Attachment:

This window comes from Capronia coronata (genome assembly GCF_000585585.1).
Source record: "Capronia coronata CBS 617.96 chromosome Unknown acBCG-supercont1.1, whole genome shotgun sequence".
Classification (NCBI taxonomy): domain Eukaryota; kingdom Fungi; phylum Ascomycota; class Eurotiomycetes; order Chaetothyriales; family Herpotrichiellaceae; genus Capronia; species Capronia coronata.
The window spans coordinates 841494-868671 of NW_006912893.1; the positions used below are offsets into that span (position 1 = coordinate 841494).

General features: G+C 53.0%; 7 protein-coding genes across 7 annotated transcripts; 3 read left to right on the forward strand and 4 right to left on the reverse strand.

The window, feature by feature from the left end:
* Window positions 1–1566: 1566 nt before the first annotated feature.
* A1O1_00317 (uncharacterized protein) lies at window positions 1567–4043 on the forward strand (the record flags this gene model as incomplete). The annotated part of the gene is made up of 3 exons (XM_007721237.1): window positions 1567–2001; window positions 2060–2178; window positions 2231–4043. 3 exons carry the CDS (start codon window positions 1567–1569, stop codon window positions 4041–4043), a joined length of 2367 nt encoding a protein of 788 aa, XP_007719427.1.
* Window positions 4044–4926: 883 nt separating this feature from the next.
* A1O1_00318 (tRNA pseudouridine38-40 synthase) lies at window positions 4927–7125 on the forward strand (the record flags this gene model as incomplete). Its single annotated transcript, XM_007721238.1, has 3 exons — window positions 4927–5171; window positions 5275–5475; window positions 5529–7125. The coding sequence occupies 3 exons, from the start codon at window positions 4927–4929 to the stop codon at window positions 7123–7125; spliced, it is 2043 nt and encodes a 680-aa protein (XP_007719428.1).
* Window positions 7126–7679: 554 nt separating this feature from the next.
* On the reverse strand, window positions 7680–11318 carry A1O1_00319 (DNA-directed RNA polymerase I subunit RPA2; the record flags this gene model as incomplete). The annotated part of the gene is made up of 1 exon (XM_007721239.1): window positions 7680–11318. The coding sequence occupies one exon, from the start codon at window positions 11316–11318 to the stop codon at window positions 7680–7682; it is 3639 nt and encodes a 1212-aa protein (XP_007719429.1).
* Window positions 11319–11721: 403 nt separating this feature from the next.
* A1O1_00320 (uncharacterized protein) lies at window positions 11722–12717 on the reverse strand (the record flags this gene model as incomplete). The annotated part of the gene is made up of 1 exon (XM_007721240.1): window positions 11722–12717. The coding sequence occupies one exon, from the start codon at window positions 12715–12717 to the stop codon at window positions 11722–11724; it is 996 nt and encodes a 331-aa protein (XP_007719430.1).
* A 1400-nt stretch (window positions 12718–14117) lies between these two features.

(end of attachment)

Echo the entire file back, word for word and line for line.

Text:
This window comes from Capronia coronata (genome assembly GCF_000585585.1).
Source record: "Capronia coronata CBS 617.96 chromosome Unknown acBCG-supercont1.1, whole genome shotgun sequence".
Classification (NCBI taxonomy): domain Eukaryota; kingdom Fungi; phylum Ascomycota; class Eurotiomycetes; order Chaetothyriales; family Herpotrichiellaceae; genus Capronia; species Capronia coronata.
The window spans coordinates 841494-868671 of NW_006912893.1; the positions used below are offsets into that span (position 1 = coordinate 841494).

General features: G+C 53.0%; 7 protein-coding genes across 7 annotated transcripts; 3 read left to right on the forward strand and 4 right to left on the reverse strand.

The window, feature by feature from the left end:
* Window positions 1–1566: 1566 nt before the first annotated feature.
* A1O1_00317 (uncharacterized protein) lies at window positions 1567–4043 on the forward strand (the record flags this gene model as incomplete). The annotated part of the gene is made up of 3 exons (XM_007721237.1): window positions 1567–2001; window positions 2060–2178; window positions 2231–4043. 3 exons carry the CDS (start codon window positions 1567–1569, stop codon window positions 4041–4043), a joined length of 2367 nt encoding a protein of 788 aa, XP_007719427.1.
* Window positions 4044–4926: 883 nt separating this feature from the next.
* A1O1_00318 (tRNA pseudouridine38-40 synthase) lies at window positions 4927–7125 on the forward strand (the record flags this gene model as incomplete). Its single annotated transcript, XM_007721238.1, has 3 exons — window positions 4927–5171; window positions 5275–5475; window positions 5529–7125. The coding sequence occupies 3 exons, from the start codon at window positions 4927–4929 to the stop codon at window positions 7123–7125; spliced, it is 2043 nt and encodes a 680-aa protein (XP_007719428.1).
* Window positions 7126–7679: 554 nt separating this feature from the next.
* On the reverse strand, window positions 7680–11318 carry A1O1_00319 (DNA-directed RNA polymerase I subunit RPA2; the record flags this gene model as incomplete). The annotated part of the gene is made up of 1 exon (XM_007721239.1): window positions 7680–11318. The coding sequence occupies one exon, from the start codon at window positions 11316–11318 to the stop codon at window positions 7680–7682; it is 3639 nt and encodes a 1212-aa protein (XP_007719429.1).
* Window positions 11319–11721: 403 nt separating this feature from the next.
* A1O1_00320 (uncharacterized protein) lies at window positions 11722–12717 on the reverse strand (the record flags this gene model as incomplete). The annotated part of the gene is made up of 1 exon (XM_007721240.1): window positions 11722–12717. The coding sequence occupies one exon, from the start codon at window positions 12715–12717 to the stop codon at window positions 11722–11724; it is 996 nt and encodes a 331-aa protein (XP_007719430.1).
* A 1400-nt stretch (window positions 12718–14117) lies between these two features.